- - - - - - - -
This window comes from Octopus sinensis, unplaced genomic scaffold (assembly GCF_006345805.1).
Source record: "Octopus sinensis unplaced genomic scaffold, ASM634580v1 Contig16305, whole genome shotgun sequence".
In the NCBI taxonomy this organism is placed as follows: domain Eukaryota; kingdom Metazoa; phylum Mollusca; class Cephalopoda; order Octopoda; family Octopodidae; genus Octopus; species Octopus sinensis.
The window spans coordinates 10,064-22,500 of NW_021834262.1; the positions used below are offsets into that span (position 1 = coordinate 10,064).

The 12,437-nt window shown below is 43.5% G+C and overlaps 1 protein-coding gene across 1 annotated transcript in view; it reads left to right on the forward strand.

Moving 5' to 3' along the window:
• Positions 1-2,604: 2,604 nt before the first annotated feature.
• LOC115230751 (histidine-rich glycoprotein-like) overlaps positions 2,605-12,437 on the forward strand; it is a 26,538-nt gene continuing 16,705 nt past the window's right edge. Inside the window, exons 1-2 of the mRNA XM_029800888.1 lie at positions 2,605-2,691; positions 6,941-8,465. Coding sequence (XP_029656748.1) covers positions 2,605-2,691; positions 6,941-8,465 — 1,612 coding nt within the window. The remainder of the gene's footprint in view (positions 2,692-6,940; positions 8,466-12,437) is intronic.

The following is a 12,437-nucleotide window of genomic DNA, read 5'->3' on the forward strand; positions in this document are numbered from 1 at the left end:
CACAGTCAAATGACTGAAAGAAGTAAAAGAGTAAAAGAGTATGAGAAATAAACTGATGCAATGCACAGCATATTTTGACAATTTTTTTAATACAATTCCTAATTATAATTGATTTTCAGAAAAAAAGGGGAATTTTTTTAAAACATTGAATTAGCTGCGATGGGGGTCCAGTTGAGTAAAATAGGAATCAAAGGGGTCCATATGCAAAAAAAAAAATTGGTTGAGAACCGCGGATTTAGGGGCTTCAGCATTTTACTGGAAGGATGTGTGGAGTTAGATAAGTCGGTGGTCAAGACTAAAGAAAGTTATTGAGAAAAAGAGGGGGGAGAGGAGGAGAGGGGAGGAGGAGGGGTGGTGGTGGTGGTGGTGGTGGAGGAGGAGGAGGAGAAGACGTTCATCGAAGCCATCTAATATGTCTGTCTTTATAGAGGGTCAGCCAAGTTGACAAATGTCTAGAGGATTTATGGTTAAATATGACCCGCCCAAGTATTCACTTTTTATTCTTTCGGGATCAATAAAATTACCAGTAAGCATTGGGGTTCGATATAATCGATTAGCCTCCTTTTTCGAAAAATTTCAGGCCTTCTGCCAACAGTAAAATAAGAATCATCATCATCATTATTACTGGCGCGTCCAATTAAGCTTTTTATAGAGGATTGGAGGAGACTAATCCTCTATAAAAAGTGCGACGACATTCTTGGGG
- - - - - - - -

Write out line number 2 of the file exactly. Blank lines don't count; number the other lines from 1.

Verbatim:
Source record: "Octopus sinensis unplaced genomic scaffold, ASM634580v1 Contig16305, whole genome shotgun sequence".